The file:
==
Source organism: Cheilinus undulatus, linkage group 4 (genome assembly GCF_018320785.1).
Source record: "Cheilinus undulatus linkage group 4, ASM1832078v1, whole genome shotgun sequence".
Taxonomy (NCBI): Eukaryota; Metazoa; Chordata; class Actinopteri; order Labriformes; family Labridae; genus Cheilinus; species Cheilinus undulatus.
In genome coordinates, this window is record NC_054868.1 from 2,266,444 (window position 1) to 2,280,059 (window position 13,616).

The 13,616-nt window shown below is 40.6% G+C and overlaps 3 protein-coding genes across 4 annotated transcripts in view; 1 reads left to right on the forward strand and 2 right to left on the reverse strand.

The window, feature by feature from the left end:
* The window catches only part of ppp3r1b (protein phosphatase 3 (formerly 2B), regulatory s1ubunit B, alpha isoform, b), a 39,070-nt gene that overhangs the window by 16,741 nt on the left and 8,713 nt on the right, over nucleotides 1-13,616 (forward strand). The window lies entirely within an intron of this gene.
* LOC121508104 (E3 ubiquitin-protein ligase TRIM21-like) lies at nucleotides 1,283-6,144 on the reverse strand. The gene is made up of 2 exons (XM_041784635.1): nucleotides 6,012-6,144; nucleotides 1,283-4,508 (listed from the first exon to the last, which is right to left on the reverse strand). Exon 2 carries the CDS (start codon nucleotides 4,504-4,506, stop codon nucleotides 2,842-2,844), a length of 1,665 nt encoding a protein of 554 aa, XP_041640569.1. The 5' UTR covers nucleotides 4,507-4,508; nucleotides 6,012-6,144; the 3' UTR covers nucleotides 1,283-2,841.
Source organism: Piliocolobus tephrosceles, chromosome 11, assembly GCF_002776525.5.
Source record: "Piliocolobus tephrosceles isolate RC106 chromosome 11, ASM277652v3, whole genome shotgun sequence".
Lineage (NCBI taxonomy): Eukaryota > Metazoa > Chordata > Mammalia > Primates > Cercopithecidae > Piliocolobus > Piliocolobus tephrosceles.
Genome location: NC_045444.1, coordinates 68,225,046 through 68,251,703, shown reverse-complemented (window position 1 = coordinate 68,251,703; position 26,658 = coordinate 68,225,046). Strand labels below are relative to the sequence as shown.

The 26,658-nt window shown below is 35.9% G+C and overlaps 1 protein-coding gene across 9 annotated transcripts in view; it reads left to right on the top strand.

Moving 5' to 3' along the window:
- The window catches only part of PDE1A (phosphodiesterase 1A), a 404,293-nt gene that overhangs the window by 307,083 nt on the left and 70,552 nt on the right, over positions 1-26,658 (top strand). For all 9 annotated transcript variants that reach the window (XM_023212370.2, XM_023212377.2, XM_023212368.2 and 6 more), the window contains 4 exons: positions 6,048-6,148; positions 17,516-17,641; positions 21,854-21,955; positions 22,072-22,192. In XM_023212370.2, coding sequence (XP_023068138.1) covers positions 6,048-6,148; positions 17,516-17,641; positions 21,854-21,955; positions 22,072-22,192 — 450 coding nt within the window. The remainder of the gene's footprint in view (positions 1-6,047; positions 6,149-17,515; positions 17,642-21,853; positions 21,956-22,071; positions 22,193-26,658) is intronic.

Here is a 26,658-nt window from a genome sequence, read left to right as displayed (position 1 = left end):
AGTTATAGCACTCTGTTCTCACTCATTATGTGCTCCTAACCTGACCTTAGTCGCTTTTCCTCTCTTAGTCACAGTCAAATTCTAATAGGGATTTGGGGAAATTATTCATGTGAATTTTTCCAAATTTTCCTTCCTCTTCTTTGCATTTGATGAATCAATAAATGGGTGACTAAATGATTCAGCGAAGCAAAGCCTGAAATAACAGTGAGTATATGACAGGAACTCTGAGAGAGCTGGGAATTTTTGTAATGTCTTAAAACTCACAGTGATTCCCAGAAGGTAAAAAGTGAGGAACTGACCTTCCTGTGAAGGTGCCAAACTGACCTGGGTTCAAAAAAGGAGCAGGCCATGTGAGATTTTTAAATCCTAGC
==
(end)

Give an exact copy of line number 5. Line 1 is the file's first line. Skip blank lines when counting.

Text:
The 13,616-nt window shown below is 40.6% G+C and overlaps 3 protein-coding genes across 4 annotated transcripts in view; 1 reads left to right on the forward strand and 2 right to left on the reverse strand.